The mere fact that Black wanted an early trial is insufficient to rebut the strong presumption that counsel rendered adequate assistance and made all significant decisions in the exercise of reasonable professional judgment. Based on the record before us, Black has not established that the failure to file an early trial motion fell below an objective standard of reasonableness.

Even if the failure to file an early trial motion sooner was unreasonable, the State points out that Black has not established how he was prejudiced by the failure to file an early trial motion. In fact, Black makes no argument that, but for the alleged error, the result of the trial would have been different. Specifically, Black has not provided any evidence suggesting that Anzini should have filed an early trial motion sooner because of the State's inability to bring him to trial within seventy days. It also appears that, had an early trial motion been filed, the State could have moved to release him on his own recognizance, as it did in July 2013. See Williams v. State, 631 N.E.2d 485, 487 (Ind.1994) (“Once released from custody, a defendant receives no further benefit from Crim.R. 4(B).”); see also Cundiff, 967 N.E.2d at 1031 (holding that “for Rule 4(B) to apply, the defendant must be incarcerated on the charge for which he seeks a speedy trial․”). Black, therefore, has not established that he was prejudiced by the failure to file an early trial motion sooner.

Black also argues that Anzini's failure to object to the State's July 16, 2013 motion to continue on Criminal Rule 4(B) grounds was unreasonable.3 This argument seems to be premised on the notion that Anzini moved for an early trial at the May 6, 2013 hearing and that the July 16, 2013 motion to continue was filed seventy-one days after that early trial motion. At the May 6, 2013 hearing, the issue of Black having requested an early trial at the initial hearing was discussed, Anzini told Black there was no written record of such a request, Anzini informed Black he would look into it, and a jury trial was scheduled for July 25, 2013. The record, however, does not reflect that Anzini moved for an early trial at the May 6, 2013 hearing. Because no early trial motion had been filed, Black has not established that Anzini's failure to pursue discharge on July 16, 2013 fell below an objective standard of reasonableness.4 Black has not established that he received ineffective assistance of counsel.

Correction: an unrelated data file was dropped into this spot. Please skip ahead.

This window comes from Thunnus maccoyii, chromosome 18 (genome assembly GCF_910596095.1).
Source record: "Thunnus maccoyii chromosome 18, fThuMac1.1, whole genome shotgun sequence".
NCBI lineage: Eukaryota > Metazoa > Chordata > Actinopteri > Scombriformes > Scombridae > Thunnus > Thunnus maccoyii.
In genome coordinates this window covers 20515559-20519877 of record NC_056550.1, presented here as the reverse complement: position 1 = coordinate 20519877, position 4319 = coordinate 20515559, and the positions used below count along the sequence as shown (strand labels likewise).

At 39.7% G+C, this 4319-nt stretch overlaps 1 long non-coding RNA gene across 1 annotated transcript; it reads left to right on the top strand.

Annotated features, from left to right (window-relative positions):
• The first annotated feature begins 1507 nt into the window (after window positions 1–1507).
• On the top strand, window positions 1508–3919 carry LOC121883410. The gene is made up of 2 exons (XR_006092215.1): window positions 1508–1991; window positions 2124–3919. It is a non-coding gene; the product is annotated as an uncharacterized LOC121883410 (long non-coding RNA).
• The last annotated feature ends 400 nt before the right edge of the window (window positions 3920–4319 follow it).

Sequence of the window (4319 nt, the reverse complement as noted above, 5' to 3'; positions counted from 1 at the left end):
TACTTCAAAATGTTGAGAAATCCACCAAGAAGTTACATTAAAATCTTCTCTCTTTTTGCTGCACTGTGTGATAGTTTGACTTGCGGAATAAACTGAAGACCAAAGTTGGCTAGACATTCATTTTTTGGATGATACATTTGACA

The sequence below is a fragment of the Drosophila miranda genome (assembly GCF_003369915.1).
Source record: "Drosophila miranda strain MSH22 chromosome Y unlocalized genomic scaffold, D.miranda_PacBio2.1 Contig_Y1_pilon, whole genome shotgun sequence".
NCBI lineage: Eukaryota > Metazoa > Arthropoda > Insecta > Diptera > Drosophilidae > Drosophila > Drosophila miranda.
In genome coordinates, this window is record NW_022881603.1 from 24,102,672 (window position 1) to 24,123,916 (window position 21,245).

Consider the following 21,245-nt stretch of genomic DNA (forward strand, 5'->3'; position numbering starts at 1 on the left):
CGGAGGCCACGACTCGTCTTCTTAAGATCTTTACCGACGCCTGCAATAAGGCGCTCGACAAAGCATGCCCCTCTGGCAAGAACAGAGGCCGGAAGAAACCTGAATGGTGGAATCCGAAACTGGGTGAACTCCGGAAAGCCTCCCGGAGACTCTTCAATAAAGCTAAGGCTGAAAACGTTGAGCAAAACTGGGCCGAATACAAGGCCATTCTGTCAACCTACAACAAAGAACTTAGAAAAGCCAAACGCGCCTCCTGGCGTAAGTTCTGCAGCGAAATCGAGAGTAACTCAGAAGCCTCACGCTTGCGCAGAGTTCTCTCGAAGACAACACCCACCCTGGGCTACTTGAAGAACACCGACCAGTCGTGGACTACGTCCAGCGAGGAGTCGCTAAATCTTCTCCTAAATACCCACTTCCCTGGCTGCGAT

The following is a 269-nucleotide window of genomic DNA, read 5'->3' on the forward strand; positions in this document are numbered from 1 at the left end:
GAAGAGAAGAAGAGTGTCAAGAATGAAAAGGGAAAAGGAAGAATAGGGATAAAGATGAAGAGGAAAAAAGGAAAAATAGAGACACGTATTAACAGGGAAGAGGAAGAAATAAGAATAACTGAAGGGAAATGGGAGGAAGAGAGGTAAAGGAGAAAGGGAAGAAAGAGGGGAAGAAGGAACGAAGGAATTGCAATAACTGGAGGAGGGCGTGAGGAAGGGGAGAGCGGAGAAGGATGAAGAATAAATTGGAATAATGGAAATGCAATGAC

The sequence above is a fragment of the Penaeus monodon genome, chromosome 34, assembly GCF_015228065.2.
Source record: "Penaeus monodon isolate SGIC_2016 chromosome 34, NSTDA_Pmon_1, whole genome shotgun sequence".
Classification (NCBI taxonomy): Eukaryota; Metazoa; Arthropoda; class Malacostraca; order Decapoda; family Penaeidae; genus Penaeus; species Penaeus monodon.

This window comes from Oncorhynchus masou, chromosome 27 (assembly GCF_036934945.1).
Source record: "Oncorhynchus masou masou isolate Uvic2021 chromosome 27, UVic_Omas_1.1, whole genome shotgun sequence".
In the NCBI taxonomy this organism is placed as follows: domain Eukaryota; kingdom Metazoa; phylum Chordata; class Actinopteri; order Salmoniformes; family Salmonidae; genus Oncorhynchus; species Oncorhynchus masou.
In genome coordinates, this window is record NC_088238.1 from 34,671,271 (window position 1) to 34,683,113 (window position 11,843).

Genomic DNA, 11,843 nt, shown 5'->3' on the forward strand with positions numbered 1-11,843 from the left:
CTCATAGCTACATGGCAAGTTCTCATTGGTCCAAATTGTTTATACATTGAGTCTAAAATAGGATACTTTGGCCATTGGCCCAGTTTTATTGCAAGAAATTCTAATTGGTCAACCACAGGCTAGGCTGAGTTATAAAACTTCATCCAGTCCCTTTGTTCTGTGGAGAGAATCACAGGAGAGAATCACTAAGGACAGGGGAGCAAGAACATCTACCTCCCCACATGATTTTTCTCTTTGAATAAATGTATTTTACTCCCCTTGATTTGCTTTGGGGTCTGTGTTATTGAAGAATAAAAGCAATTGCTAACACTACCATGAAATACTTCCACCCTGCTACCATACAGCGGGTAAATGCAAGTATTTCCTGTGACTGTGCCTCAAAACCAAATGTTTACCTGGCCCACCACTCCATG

Conclusion

Black has not established that the trial court was required to respond to his pro se motion for an early trial or that trial counsel was ineffective for failing to pursue and early trial or discharge. We affirm.

Affirmed.

FOOTNOTES

1.  One motion was filed before Jenkins's attorney entered an appearance, and one motion was filed after his attorney entered an appearance.

2.  “A criminal defendant claiming ineffective assistance of trial counsel is at liberty to elect whether to raise this claim on direct appeal or in post-conviction proceedings.” Jewell v. State, 887 N.E.2d 939, 941 (Ind.2008). However, because an ineffective assistance of counsel claim often requires the development of new facts not present in the trial record, post-conviction proceedings are normally the preferred forum to adjudicate an ineffectiveness claim. McIntire v. State, 717 N.E.2d 96, 101 (Ind.1999). “[I]f raised on direct appeal, the appellate resolution of the issue acts as res judicata and precludes its relitigation in subsequent post-conviction relief proceedings.” Jewell, 887 N .E.2d at 941.

3.  Anzini did object to the motion to continue on the basis that allowing the State time to investigate charges filed in another county was prejudicial to Black.

4.  Anzini did not move for an early trial until July 23, 2013, and the trial court denied that request because Black was released on his own recognizance on July 16, 2013.

BARNES, Judge.

BAKER, J., and CRONE, J., concur.